Business intelligence (BI) give MDs a digital dashboard on every aspect of their firm’s performance, from sales to shipping. SAS Group client director John Farrelly (pictured) is spearheading this trend in Ireland.
Is it fair to say firms are failing to get the value of their IT investment and that business intelligence software could be an expensive luxury?
I would argue that anyone investing in software, particularly BI, needs to be doing it for a very good reason rather than just for the sake of it.
The application of BI can give businesses very quantifiable returns. But you need a good business case for it. In some respects, a downturn in the economy will mean people will need to be more fiscally aware than ever and that’s a good case for BI.
What is BI and what does it give executives?
One way of describing it is as performance management technology. Another analogy is it’s a virtual dashboard keeping business owners informed of every aspect of their company’s performance.
But you need to be careful that what you are deploying is not just a set of pretty dials but real-time, useful information.
Effectively, BI is a way of disseminating useful information from financial, enterprise resource planning (ERP) and customer relationship management (CRM) systems.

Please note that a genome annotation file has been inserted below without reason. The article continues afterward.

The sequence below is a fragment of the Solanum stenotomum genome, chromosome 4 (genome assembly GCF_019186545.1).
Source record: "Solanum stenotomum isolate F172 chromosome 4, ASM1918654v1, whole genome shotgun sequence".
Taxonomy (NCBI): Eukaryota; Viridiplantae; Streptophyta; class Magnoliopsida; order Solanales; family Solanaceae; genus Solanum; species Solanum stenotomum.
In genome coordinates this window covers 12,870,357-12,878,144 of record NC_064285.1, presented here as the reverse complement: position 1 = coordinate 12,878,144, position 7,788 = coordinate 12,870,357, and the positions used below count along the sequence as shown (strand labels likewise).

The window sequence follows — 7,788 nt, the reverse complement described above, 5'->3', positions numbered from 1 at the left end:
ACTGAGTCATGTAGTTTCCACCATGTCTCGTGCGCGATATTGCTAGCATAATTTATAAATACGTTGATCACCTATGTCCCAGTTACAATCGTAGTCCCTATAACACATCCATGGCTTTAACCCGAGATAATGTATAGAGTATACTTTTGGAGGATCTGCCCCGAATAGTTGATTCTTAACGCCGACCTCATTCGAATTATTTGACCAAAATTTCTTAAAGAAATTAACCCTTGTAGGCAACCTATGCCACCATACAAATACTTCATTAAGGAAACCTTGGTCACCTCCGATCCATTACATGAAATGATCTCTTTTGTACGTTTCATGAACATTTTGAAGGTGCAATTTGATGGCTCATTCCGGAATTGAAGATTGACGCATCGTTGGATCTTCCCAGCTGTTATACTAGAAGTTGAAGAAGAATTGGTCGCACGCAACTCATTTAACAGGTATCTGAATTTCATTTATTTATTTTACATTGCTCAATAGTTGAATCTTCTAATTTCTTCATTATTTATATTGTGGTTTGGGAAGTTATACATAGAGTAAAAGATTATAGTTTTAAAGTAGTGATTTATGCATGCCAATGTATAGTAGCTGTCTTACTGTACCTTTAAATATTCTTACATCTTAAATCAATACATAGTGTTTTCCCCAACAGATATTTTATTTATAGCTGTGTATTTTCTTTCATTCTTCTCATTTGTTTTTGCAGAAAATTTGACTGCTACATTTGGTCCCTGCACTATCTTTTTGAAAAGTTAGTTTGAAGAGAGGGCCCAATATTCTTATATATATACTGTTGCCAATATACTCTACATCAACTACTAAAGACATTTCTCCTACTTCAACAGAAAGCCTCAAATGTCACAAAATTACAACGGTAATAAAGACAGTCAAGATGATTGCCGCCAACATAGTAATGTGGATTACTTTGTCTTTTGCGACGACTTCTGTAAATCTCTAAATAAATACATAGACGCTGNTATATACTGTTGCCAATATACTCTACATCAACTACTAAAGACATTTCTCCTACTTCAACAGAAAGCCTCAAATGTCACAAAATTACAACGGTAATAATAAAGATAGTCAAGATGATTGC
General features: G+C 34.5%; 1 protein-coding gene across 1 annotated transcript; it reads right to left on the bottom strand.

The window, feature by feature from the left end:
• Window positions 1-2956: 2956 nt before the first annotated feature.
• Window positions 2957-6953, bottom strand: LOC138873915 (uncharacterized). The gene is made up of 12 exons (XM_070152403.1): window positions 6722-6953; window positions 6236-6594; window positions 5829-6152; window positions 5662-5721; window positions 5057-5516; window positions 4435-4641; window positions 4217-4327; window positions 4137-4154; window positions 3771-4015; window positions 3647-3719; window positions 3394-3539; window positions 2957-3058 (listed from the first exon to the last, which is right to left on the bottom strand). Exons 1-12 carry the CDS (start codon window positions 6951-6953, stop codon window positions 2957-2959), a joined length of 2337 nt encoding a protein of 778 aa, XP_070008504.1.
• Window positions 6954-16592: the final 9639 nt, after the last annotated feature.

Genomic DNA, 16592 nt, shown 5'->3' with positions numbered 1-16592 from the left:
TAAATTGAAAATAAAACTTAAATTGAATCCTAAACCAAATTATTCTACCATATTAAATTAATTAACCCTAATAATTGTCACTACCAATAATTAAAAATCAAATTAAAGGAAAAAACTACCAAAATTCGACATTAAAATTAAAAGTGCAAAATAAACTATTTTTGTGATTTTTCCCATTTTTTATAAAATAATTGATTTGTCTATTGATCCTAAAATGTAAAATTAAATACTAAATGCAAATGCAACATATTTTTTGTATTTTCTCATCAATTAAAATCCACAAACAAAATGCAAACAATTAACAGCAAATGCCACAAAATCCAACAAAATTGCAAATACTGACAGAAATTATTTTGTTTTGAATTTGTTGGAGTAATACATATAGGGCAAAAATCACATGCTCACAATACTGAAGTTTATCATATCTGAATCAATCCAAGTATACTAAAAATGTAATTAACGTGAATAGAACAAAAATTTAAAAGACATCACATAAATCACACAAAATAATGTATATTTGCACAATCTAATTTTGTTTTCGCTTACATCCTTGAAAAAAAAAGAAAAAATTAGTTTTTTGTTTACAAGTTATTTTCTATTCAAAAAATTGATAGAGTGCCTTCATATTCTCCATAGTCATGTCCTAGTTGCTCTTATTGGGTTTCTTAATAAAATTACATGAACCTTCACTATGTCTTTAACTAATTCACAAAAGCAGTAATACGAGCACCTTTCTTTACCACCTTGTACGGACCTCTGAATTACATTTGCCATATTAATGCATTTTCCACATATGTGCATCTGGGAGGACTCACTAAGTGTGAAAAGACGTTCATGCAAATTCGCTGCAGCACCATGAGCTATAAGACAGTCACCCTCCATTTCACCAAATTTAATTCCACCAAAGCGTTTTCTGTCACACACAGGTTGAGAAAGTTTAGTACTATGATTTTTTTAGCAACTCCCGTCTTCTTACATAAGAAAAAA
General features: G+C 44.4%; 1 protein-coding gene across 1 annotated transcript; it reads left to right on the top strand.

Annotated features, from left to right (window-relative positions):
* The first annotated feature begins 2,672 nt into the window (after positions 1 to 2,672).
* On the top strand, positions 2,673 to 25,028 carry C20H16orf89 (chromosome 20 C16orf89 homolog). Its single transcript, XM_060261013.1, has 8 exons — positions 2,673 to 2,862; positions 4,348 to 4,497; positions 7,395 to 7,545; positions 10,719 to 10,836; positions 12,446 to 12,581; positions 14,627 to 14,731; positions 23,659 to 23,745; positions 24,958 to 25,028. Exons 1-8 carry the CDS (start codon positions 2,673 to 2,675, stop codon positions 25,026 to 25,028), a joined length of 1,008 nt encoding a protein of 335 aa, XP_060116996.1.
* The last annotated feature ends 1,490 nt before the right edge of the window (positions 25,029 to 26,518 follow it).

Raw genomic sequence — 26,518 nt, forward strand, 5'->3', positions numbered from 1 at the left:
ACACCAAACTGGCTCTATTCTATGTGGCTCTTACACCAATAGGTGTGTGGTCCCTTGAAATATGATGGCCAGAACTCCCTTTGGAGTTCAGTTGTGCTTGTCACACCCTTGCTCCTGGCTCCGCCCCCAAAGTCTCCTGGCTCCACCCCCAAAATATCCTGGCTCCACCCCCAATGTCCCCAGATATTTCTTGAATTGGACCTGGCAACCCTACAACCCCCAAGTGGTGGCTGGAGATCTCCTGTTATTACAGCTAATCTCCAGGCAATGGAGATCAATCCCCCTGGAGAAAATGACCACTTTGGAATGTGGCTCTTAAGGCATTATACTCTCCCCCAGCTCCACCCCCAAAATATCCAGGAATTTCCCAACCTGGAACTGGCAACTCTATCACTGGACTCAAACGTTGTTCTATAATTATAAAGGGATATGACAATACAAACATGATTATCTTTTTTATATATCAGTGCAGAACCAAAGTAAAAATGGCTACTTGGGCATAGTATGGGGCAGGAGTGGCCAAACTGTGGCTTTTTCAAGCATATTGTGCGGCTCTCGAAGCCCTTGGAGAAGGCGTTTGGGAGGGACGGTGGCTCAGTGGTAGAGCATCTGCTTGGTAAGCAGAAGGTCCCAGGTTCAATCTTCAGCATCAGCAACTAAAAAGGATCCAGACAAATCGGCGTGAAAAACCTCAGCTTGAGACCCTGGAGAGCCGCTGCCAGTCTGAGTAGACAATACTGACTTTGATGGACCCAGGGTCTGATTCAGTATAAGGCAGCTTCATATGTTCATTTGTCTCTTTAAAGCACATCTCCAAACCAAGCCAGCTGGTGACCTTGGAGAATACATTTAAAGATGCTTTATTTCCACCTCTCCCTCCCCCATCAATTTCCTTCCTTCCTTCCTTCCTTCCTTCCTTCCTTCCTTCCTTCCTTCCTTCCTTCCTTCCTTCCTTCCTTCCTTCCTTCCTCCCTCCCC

If sales are dropping, an MD should immediately be able to figure out what’s going on, drill down into the firm’s knowledge and make real-time decisions. BI provides a snapshot of how the business is doing at any point in time.
Is the onset of an economic downturn driving demand for BI?
In some cases, yes. More and more people are starting to sharpen the pencil. The only way to make fast, effective decisions is to have information at your fingertips.
Knowing what’s going on internally is crucial to gaining competitive advantage in markets and finding efficiencies in your business.
In the commercial sector, Tesco has seen phenomenal growth. The company drove its entire business by having real-time analysis of its performance at its fingertips.
Is BI only for large businesses or can it be deployed in SMEs?
It is just as relevant for SMEs as it is for large organisations. The amount of complex data is different for smaller companies but the need for accurate BI is just as vital.
A small firm can tie together multiple systems such as Sage accounts or a SAP system and get all the information in one place in a format that can be easily consumed.
Is the amount of data a business needs to manage getting too vast and too complex?
For smaller companies, managing information may become tougher but for larger firms with vaster amounts of information, the job will not only be tough but infinitely complex. Instant access to information in the right context will be vital.
Our research estimates that the amounts of data contained in a business will double every 11 days by 2010.
By John Kennedy
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